For some, music is about release, a way of dispelling the darkness of everyday living in the rush of a riff or a chorus. But for others, it’s a tool to dive deep into that darkness and explore the uncomfortable, sticky and strange avenues of the human condition. Because hey, that’s often where the most interesting stories are. With her ‘Nordic Noir’, a genre that she created for herself to exist in, Norwegian artist Pieces Of Juno, aka Juno Jensen, has become an expert explorer of things that go bump in the dark of the subconsciousness.
Across two mini-albums this year, April’s Kalopsia and September’s Tacenda, Juno set out her vision of what Nordic Noir is. Kalopsia dealt in a kind of neo-cabaret, six slow-burning, low-light songs that moved in worlds of fragile happiness and decay. Tacenda was a more elusive and shadowy album, harder to pin down. On both, the listener can use their titles as tools to interpret them: Kalopsia is a Greek-derived word meaning ‘The delusion of things being more beautiful than they are’ (also used in song by Queens Of The Stone Age, after a tip from Arctic Monkeys‘ Alex Turner), while ‘Tacenda’ comes from Latin and means ‘things that are best left unsaid.’ Kind of against the spirit of leaving things unsaid, we caught up with Juno to talk about the records.
Writing Down Your Dreams
At what point did you start working on the Kalopsia and Tacenda projects, and how did they develop? Why did you decide to record two smaller sibling albums, as opposed to a more conventional, longer single record?
I started working on Kalopsia in 2015, and Tacenda came as a response. I originally worked with thirty demos that was going to be my debut album – a classic 10-12 track record. First, I wanted to release it in this format, but as I was working with the songs, the themes gradually developed into more distinct directions, claiming their right as separate, but related entities.
You mentioned in an interview that you record your dreams, and that’s where the Juno name came from. Does that feed into your lyric writing too? The fragmented visions the lyrics depict, especially on Tacenda, do kind of make sense as murmurs from dreams.
Sometimes I write down my dreams, if they’re interesting enough. The Pieces of Juno name came from a dream. I’m inspired by the subconscious, which has bled into this project in particular. I needed a month of solitude to complete the writing for Tacenda.
You talk a lot about cinema as an inspiration, and a lot of the filmmakers you talk about are known for sort of cryptic films, films that are fluid, murky, that are hard to firmly pin meanings and conclusions to. That’s could be said of Tacenda too, you can think about it a lot and read a lot of meanings and ideas in it, but it’s a record that eludes being pinned down definitively. Is that the kind of art that generally appeals to you?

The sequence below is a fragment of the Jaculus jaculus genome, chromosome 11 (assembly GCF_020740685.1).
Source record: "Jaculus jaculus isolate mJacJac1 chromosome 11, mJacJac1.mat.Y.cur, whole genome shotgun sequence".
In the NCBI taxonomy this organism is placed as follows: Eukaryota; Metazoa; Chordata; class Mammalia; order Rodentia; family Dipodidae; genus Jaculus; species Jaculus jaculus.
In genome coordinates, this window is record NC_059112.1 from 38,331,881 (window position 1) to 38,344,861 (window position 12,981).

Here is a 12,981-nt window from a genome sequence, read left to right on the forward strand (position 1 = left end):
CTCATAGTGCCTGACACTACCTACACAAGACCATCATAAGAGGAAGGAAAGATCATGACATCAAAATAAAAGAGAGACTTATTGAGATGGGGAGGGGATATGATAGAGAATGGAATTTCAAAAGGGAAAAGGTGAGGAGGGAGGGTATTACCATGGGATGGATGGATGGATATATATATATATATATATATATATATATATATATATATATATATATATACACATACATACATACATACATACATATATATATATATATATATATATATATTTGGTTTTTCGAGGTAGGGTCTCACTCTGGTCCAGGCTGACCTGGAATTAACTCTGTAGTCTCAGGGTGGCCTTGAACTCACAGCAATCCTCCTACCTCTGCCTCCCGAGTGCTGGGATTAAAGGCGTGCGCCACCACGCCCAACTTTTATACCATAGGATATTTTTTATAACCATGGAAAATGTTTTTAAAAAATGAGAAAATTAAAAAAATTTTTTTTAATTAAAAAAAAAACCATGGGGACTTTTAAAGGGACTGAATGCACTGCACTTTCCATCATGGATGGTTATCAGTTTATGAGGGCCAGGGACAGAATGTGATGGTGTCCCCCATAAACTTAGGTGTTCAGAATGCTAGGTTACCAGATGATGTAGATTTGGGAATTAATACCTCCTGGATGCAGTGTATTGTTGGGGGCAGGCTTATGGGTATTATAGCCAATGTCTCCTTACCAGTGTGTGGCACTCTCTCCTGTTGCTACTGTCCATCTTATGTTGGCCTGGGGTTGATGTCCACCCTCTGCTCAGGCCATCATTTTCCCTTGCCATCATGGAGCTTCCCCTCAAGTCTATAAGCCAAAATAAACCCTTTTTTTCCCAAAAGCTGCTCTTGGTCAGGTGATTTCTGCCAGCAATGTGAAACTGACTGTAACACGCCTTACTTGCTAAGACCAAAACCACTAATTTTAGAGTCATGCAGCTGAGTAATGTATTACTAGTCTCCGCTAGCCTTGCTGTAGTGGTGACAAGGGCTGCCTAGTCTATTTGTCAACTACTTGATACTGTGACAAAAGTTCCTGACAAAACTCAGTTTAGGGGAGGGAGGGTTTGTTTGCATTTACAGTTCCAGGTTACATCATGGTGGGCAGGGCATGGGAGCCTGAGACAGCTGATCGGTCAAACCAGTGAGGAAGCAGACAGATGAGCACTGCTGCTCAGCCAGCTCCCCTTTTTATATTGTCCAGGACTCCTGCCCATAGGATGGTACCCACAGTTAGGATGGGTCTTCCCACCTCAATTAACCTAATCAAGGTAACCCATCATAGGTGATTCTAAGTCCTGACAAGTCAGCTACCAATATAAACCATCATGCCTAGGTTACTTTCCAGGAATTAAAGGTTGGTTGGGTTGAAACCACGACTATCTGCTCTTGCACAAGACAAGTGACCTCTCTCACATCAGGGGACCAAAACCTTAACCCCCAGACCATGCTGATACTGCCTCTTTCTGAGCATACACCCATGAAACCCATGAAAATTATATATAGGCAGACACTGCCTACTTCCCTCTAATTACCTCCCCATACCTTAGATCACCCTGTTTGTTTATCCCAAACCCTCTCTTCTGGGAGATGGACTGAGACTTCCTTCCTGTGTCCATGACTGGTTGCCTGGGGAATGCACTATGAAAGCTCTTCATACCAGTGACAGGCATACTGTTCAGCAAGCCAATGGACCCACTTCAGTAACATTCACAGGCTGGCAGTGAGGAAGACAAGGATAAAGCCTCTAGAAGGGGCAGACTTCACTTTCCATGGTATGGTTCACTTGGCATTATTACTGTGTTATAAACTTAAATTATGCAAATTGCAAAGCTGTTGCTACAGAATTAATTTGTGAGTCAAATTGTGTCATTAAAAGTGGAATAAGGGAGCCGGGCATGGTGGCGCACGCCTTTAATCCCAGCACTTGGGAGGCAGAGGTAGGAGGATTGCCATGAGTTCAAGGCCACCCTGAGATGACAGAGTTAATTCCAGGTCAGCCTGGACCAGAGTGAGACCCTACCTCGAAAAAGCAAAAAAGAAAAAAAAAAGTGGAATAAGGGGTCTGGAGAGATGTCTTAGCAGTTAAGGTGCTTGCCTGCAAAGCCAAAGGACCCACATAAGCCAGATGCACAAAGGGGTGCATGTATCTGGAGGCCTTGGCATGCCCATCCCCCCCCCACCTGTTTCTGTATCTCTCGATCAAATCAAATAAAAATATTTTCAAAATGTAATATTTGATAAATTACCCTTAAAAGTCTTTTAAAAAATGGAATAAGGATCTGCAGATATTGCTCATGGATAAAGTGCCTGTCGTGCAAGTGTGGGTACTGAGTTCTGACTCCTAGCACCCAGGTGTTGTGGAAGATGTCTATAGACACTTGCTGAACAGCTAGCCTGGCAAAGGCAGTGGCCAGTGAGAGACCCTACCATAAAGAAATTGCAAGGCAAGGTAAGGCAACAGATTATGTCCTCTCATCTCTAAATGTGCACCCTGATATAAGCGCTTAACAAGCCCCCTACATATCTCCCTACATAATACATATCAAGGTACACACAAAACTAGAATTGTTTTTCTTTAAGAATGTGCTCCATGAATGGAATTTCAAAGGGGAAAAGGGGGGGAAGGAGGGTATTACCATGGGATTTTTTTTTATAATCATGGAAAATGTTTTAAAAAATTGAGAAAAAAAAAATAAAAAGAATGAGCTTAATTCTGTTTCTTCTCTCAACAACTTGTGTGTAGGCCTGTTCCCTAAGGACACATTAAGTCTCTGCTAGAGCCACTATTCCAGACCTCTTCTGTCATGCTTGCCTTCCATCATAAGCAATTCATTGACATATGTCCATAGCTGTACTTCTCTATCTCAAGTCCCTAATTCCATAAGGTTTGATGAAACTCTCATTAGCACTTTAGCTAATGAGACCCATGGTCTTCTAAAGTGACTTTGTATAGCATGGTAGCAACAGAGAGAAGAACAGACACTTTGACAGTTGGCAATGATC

Many art forms appeal to me, also in popular culture, but I tend to navigate toward expressions with layered meanings, with depth and character and where there’s room for reflection, interpretation and analysis.
Musically, Tacenda is lush and complex, with all these little motifs and echoes that run through several of the songs. The songs kind of blur into, complement and echo each other. How was the writing process for this?
There’s a specific character present on that record, she’s the one telling the stories. When I was writing the songs for Tacenda, I was her and when I’m performing I’m acting through her.
Your live show includes dancers and a VJ who perform to your music, which I guess is a very literal and direct way of seeing someone study and interpret your work, and pull their own interpretations from it. Do you like seeing that process unfold?
I love it! When working with Victoria on the artwork and aesthetic background of the project, and Anna, Ida and Hedda in particular in developing the live-set – it’s a tremendous feeling when connecting with other artists like this, it’s powerful.
The first glimpse we got of Tacenda (a little flash of Wild Flower) appeared on you and Anna Leijonhielm’s Beethoven’s 9th Symphony Remix. Is classical music a strong source of inspiration in your own work?
I rediscovered classical music while working on the Beethoven remix, and it’s been a great inspiration since. It prompted me to start researching female composers, I really miss women in the depiction of music history, especially in classical music. The same goes for all history, I guess.
How much of a resource is KOSO [The Norwegian label and collective Juno’s a member of] for you, when you’re working on your music?
I usually work alone when I write music, but KOSO has been a major resource in giving me the strength and confidence to keep on working, to find my own voice and to develop the visuals and live-set. I have so much love and gratitude for the work of Victoria Ulrikke Iles, who did the artwork, for VJ Anna Lejionhielm, contemporary dancer Ida Frømyr Borgen, production and costume designer Hedda Virik, photographer Sara Angelica Spilling, video maker Kristine Meling Enoksen, artist and producer Anniken Jess Iversen and at last but not least Marit Soldal, co-founder of KOSO.
Okay, Kalopsia is part one, Tacenda two, is this project going to continue from here? Or are you planning to move onto something else?
I’m not done yet. ;)
Pieces Of Juno’s Kalopsia and Tacenda are out now on KOSO.
All photos by Sara Angelica Spilling